We do know something is/wrong, but we don't know jack **** about what. Neither does gw, thanks to no market research. Too much complexity might be the problem, but it could also be that the main issue for the big masses is the oversimplification of the rules over the past 20 years or so. I for one believe cost and lack of a well-marketed entry-game (Mordheim 2.0) are the main factors, but this is just a guess based on my own experiences and a quick napkin analysis of the competition... We simply don't know!

Given that GW never even tried to save WHFB I think we can safely assume AOS is a testbed for a future 40k version though...

Sent fra min GT-I9506 via Tapatalk

Darnok
07-07-2015, 05:06
I hope that "Never!" is what we'll get. I'm not that confident though.

With GWs long lead times, whatever they have planned for the next edition of 40K is already set in stone and moving. And some of the developments of 7th edition - the new codex structure, formations essentially being "warscrolls", unbound play - point in a similar direction of what they have done with AoS. So while it is not necessary that 40K goes down the same path, the signs are definitely there.

Zustiur
07-07-2015, 06:01
All the more reason to start writing my own edition that still looks like a genuine successor. I've seen too many attempts on rules design forums that varied too wildly. A true successor (if such becomes necessary) must resemble the current game as much as possible to allow more people to embrace it as an alternative to whatever GW does next. Pathfinder 40k of you will.

Sent via Tapatalk 2

jtrowell
07-07-2015, 09:52
I expect the first AoS-like system to be released for the rumoured HH new game.

This way they will be able to try the new system in a Sci-fi context without directly impacting 40k in theory.

The problem of course is that people might well buy the HH models to use in 40k as proxies, giving a false impression of "success".

Darnok
07-07-2015, 10:05
The problem of course is that people might well buy the HH models to use in 40k as proxies, giving a false impression of "success".

So exactly like AoS. :D

Andy p
07-07-2015, 14:40
Something I have picked up from AOS and transported to 40k when I play is joke-style rules from the old fantasy army battlescrolls.

For example during my psychic phase if my Shadowseer manages to manifest Mirror of Minds I lock eyes with my opponent, start shaking and attempt to pop my forehead vein out like i'm in a duel from Scanners. Unfortunately the person usually leaves alarmed before I get to the 'clawing my skin off' part which is a shame as I've got it down quite well.

Can't seem to find many games these days though.

Templar Ben
07-07-2015, 16:11
With a name like Age of Ultramar, they would move 10,000 units before people realize it has nothing to do with the Avengers.

40K is in for interesting times. That is a blessing and a curse I suppose.

Hoffa
10-07-2015, 10:58
I just had a thought, everyone was surprised at the release of 7:th just two years after 6:th. Also everyone agrees that GW has ramped up the release rate the last year. They did this with fantasy as well. What if it is for the same reason. To make make money on everything that was to far down the pipe to just cancel. When all this is out the world ending event is triggered and a year later 40k goes age of Sigmar.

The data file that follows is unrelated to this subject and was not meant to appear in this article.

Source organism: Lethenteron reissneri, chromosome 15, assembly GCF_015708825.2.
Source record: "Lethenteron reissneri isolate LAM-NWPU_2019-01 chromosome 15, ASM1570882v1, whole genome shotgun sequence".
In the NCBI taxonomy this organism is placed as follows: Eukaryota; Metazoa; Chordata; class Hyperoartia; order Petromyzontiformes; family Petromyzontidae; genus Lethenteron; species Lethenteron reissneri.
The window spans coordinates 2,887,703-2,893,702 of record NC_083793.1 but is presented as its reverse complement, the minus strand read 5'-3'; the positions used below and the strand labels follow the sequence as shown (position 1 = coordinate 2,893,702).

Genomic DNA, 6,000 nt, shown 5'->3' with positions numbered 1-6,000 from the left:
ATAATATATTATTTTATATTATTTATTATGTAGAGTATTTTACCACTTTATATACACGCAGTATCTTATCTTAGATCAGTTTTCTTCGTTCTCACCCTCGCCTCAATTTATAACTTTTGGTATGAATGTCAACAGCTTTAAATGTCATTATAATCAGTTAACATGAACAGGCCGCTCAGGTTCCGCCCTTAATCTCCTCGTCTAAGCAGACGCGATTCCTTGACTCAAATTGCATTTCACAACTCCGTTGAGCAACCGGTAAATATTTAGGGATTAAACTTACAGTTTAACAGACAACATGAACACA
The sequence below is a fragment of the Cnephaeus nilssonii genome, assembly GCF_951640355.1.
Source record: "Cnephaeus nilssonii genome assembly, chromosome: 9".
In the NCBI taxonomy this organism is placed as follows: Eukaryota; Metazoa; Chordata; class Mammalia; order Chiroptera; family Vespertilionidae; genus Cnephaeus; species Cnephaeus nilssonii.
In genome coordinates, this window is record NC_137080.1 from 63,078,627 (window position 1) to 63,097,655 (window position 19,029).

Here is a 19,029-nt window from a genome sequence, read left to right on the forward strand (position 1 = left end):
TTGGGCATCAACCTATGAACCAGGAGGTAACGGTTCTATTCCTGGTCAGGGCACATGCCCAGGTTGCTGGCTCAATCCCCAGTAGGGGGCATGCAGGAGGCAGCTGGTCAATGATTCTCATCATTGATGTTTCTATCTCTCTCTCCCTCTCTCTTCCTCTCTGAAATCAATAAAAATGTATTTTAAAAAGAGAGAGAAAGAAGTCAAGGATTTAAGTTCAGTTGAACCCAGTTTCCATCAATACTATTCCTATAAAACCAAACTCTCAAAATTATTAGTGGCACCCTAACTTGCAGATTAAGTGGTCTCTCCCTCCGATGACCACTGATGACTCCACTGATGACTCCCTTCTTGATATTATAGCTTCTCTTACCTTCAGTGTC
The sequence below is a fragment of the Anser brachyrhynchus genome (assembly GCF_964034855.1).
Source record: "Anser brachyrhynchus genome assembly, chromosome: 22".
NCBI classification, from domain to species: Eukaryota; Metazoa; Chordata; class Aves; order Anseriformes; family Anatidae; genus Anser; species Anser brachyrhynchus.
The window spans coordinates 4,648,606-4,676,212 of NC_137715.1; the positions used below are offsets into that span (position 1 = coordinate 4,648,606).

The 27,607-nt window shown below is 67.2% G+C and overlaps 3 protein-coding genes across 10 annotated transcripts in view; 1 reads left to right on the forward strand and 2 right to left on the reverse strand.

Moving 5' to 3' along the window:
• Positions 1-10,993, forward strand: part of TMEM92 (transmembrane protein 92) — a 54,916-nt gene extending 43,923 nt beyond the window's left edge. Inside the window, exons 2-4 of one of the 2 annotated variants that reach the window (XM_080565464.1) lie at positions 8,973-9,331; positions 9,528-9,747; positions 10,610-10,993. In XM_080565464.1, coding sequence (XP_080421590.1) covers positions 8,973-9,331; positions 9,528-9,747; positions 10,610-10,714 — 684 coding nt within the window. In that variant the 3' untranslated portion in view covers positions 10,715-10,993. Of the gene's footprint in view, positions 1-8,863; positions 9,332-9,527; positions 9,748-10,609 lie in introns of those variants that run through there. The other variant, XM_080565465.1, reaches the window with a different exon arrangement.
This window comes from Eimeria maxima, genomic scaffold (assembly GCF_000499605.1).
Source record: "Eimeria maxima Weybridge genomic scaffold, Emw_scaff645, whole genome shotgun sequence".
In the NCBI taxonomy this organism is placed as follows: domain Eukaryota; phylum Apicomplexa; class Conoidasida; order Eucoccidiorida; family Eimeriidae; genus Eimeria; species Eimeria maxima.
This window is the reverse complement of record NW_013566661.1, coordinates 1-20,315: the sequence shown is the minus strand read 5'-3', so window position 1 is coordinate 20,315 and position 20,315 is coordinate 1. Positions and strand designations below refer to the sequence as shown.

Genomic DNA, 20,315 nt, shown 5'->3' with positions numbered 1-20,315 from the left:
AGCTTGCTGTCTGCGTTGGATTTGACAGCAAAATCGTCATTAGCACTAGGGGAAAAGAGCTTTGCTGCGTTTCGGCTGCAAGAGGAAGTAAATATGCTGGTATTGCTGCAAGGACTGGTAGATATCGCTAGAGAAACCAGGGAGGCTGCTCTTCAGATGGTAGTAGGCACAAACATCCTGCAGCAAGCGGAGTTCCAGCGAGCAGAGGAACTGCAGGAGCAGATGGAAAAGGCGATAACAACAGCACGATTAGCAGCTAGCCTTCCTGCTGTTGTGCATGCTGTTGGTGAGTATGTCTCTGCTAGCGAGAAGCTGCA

Avian
10-07-2015, 11:36
It would not surprise me one bit. Unless something very strange happens, I expect the HH box (supposedly out later this year) to use the AoS system, and unless something very strange happens with that, I expect that 40K will get the same. On the bright side, it seems unlikely that they'll be able to fit it in before 2017.

Spiney Norman
10-07-2015, 11:53
It would not surprise me one bit. Unless something very strange happens, I expect the HH box (supposedly out later this year) to use the AoS system, and unless something very strange happens with that, I expect that 40K will get the same. On the bright side, it seems unlikely that they'll be able to fit it in before 2017.

I think if this is true the current AoS rage storm will be completely drowned out by the torrent of vitriol if they make 40k completely pointless. It does make me wonder if Forgeworld would continue to produce rules for their heresy line for 7th Ed or not, I can't really see the sense in GW lopping the head off of the golden HH goose when it obviously has many years of laying left in it.

Avian
10-07-2015, 14:02
Presumably the 40K version of the End Times will be called 'Warhammer 40,000: Apocalypse, But For Real This Time'.

KingDeath
13-07-2015, 23:27
If the gods are good then never.

AngryAngel
14-07-2015, 04:08
I think if this is true the current AoS rage storm will be completely drowned out by the torrent of vitriol if they make 40k completely pointless. It does make me wonder if Forgeworld would continue to produce rules for their heresy line for 7th Ed or not, I can't really see the sense in GW lopping the head off of the golden HH goose when it obviously has many years of laying left in it.

They've already shown they are getting rid of one chaos god, I'm sure that will splash over to 40k, something we never thought they'd do. Mark my words, Age of the Emperor is coming people, mark my words, for when they are proven right, it will be my darkest day.

Scribe of Khorne
14-07-2015, 05:17